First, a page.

- Education and Science
Barber Pole History
Barber Pole: Magic, Blood & Gore
A barber pole is an upright pole with stripes of red and white (and often blue) that is placed outside of a barber shop to signify that specific business. I don't see barber poles very much these days but I take special note when I do.
As a child I was fascinated with barber poles, especially those that spun. Watching each stripe move downward or upward - depending on the direction of rotation - seemed like pure magic. As I watched, each colored ribbon would spiral and disappear, only to seemingly reappear again at the top or the bottom. The ball on the top of the poll was like icing on the cake. It always made me happy.
Little did I know then that the symbolism of the barber pole was based on the ancient practice of draining blood. The stripes represented twisted bandages - both bloodied and clean, and the ball at the top symbolized the bowl that held the leeches and collected the dripping blood.
Brief History of Barbering
Background for the Birth of the Barber Pole
In ancient Greece, barbers were depended on for shaving and trimming beards, cutting hair, manicuring, massaging and applying healing ointments. In ancient Rome, the role of the barber was so highly revered that a statue was built to honor its first barber. Then, during the rule of Hadrian c. 111 AD, barbering went out of style, but came back soon after that.
Fast forward to medieval times, when the duties of the barber increased to include surgery. This was performed by bloodletting, which was believed to rid the body of disease. This practice went on for almost 2000 years, and this is actually where the barber pole originated. Until the fourteenth or fifteen century, it was only the barbers who practiced surgery. But as new discoveries were being made, the profession of surgeon began to come into its own, and the barber began to do less surgery and instead began to concentrate on their other duties. They weren't happy giving up the practice of surgery, and to appease them, King Henry VIII of England granted them the bodies of four executed criminals each year on which to perform dissections. Finally, in 1745, a bill was passed in London, England, forbidding the barber from performing surgery and doing dissections, thereby completely separating the profession of the barber from that of the surgeon.
Extracting the Stone of Madness by Hieronymus Bosch, c. 1492
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The Role of the Barber in the 16th Century
One Barber is Cutting Hair; One Barber is Bloodletting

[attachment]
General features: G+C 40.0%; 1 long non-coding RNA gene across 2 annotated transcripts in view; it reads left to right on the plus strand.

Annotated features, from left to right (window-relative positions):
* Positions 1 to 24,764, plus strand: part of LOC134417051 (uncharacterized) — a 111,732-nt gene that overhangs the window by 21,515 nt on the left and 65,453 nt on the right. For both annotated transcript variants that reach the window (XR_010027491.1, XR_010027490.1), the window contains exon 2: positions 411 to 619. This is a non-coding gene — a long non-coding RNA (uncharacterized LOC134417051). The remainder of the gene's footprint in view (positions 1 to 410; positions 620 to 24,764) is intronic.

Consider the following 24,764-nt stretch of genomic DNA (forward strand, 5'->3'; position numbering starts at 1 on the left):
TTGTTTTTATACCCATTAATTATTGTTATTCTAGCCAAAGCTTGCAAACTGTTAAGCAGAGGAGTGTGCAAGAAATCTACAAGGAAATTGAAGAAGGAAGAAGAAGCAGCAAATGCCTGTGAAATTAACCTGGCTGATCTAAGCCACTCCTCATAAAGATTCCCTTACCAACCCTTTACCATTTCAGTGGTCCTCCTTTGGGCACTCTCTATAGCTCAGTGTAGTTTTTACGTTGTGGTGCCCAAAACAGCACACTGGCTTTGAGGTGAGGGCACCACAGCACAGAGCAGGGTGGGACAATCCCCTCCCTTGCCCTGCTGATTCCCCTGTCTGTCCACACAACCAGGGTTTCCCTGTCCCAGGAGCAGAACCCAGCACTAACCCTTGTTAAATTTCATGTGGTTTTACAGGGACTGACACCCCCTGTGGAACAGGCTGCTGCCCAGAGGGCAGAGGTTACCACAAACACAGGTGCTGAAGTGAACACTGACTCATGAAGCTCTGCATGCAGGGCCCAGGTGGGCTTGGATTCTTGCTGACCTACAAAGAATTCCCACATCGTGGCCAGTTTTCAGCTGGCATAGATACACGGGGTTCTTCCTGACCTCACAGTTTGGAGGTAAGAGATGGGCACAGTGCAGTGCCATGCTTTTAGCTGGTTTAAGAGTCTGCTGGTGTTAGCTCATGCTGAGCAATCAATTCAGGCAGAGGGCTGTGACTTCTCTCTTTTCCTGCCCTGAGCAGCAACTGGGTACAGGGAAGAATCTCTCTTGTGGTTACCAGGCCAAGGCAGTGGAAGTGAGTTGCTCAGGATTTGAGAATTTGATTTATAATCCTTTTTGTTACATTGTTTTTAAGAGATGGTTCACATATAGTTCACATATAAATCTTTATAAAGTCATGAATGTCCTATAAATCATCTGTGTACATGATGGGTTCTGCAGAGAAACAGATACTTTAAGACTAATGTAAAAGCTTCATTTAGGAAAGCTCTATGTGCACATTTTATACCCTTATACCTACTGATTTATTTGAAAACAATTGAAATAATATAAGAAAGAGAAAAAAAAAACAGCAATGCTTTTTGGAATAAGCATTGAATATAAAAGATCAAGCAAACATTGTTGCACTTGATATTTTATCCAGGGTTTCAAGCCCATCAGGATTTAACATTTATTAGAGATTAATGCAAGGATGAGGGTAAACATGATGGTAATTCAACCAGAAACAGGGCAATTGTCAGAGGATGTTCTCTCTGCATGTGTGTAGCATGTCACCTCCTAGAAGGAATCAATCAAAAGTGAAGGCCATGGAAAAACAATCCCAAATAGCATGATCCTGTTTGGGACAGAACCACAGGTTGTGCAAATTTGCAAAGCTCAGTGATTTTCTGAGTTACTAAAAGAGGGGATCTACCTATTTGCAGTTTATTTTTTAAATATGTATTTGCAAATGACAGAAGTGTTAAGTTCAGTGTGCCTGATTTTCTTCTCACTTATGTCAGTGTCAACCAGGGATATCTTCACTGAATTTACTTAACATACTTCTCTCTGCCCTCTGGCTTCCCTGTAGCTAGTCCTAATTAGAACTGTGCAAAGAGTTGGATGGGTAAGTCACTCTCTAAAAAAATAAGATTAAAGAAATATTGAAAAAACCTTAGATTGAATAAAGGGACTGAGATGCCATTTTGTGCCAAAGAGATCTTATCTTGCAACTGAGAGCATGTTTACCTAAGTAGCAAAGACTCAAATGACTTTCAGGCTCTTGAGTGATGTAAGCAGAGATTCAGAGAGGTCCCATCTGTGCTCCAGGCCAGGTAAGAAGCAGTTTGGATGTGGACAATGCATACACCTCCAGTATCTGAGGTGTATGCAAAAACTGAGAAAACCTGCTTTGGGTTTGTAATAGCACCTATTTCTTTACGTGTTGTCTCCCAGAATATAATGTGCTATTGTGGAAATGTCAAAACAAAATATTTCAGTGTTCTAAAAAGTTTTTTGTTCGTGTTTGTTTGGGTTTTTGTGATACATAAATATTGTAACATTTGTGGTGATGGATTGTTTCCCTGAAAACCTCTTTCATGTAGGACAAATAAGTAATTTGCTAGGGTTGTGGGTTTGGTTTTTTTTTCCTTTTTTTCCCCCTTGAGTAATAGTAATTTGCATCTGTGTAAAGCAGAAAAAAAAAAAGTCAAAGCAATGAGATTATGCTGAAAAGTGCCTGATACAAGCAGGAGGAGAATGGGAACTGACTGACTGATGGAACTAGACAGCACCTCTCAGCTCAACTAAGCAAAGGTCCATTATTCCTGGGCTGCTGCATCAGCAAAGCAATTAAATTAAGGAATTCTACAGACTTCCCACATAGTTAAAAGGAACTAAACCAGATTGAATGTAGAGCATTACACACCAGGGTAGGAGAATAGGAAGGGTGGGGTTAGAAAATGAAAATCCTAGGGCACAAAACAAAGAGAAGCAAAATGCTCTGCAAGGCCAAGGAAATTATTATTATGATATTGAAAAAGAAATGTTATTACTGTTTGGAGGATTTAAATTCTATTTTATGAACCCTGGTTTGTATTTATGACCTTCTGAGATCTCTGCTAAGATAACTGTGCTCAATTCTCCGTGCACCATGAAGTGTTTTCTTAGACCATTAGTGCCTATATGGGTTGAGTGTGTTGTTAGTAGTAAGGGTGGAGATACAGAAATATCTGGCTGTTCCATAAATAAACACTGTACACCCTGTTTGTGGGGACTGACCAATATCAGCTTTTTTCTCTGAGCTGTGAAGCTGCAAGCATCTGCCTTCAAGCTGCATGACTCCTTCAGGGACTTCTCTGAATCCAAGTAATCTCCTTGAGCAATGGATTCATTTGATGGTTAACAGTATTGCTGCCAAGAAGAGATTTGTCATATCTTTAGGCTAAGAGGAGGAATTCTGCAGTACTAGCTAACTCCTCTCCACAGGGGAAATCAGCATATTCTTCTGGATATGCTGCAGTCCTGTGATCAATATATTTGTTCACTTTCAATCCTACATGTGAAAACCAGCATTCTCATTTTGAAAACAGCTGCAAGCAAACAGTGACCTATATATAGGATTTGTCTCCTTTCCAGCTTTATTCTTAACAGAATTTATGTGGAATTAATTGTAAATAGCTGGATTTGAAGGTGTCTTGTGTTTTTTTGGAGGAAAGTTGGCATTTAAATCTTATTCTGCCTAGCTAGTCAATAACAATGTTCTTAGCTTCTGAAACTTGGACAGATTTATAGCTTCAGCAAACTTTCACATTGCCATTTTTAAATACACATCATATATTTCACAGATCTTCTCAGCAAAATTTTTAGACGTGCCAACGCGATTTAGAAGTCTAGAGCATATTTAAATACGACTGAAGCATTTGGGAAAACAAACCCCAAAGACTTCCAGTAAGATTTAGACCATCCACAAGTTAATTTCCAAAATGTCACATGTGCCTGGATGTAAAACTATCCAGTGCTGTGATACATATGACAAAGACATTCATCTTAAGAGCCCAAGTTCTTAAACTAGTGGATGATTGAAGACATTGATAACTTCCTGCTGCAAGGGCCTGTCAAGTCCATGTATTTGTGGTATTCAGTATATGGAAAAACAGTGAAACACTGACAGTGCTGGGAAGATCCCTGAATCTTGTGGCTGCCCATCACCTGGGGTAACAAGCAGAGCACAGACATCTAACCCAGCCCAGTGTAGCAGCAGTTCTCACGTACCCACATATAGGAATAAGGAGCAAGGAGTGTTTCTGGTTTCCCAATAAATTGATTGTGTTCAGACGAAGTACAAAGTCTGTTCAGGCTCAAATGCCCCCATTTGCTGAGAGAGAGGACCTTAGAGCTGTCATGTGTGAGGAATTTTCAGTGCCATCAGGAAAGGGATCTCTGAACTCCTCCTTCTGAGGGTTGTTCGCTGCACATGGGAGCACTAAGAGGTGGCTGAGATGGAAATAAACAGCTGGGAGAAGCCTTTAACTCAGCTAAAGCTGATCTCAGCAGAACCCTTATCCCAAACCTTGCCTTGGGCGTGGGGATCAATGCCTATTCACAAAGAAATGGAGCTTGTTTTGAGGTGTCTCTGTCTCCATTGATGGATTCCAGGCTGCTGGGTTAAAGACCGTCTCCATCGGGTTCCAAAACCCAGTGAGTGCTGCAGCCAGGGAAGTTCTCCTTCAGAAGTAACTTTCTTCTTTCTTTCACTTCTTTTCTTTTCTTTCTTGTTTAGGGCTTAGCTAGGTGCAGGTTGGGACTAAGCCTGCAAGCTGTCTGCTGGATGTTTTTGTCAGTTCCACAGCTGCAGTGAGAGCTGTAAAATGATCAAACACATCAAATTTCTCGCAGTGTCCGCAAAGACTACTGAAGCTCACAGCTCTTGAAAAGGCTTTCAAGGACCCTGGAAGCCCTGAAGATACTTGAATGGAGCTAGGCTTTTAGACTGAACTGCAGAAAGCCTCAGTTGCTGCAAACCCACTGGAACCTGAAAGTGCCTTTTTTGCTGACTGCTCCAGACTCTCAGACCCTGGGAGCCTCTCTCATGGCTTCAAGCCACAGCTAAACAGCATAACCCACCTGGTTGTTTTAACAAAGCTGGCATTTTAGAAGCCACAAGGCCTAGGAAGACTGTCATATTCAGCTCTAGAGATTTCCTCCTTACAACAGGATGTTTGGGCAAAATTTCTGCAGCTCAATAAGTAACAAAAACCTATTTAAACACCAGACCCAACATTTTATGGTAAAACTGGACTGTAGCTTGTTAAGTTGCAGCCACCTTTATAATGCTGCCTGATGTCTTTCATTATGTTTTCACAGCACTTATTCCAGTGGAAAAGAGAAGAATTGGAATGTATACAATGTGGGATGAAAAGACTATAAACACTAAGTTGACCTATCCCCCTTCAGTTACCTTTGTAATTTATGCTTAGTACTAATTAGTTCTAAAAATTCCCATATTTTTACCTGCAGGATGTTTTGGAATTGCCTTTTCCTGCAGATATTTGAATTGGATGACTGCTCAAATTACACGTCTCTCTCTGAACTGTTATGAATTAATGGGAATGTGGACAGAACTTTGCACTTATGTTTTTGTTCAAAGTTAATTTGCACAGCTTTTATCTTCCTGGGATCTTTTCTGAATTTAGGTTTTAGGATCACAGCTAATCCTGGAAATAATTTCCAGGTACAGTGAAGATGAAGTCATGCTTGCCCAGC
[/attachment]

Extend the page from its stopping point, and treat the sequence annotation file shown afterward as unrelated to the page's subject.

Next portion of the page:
16th century Wood Engraving by J. Amman showing a Barber Shop in the 16th Century. The barber in the forefront is cutting hair while the barber in the background is bloodletting. Bandages and basins are are depicted in the shop.
"A Barber Shop" by J. Amman, 16th Century. This image is in the public domain.
17th Century Depiction of Bloodletting
Patient is Shown Holding a Staff, which is the Source for the Barber Pole
This 17th Century image depicts the barber performing a blood transfusion on a patient. The patient is holding on to a staff, which is the source for the Barbers Pole. Also shown is the blood collecting bowl, which is later symbolized by the ball on the top of the barber pole.
"Armamentium Chirugiae," by Ioannis Sculteti, 1693
PD image depicting a patient receiving a blood transfusion from a sheep. Credit: Wikipedia
The Origin of the Barber Pole
The barber pole goes back to ancient times when the barbers performed bloodletting as their principle duty.
Bloodletting was literally "bleeding" a person and it was based on the belief that any disease could be cured by reducing the amount of blood and other bodily fluid in the patient. The barber was always prepared with an ample supply of long bandages and a basin in which to catch blood and hold leeches. During this procedure, the early barber provided a staff for the patient to squeeze (both in order for their veins to stand out and also to help the patient deal with their pain). When the bloodletting was over, the barber would advertise the successful surgery by hanging the bandages on the staff and placing it outside for all to see. These bandages would then swirl in the wind and create a red and white spiral pattern that we now associate with the barber pole.
Note: Although barbers ceased performing bloodletting in the eighteen century, they kept the pole as their symbol.
"The barber pole goes back to ancient times when the barbers performed bloodletting as their principle duty."
Evolution of the Modern Barber Pole
The Barber Symbol We Know Today
Fast forward to America in the 1920s. Attractive glass poles with swirls of red, white, and blue began to replace the painted poles and by the 1930s, motors were being added.
In 1950, an American barber pole salesman by the name of William Marvy invented a spinning weatherproof pole made of enamel, porcelain and glass. These spinning poles were motorized and had the option of a light in the inner cylinder and in the globe at the top. Barber shops throughout America, Canada, and the world soon had a Marvy Barber Pole. Even the barber shop at the White House had a Marvy Pole.
These poles are still made today, although production has dropped considerably because fewer barber shops are opening.
Barber Pole Gifts - Antiques and other Collectibles
Barber Poles in America
Red, White & Blue
Beginning in the 1930s, the barber pole was seen all over America. The earlier addition of the blue stripe, said to symbolize the veins, was associated with the colors of the American Flag. Today the poles are thought of as Americana and are widely collectable.
Blossom Restaurant, 103 Bowery, New York City, 1935
Credit: NYPL DIgital Archive PD
Harlem Street: II. 422-424 Lenox Avenue, New York City in 1938
Credit: NYPL DIgital Archive PD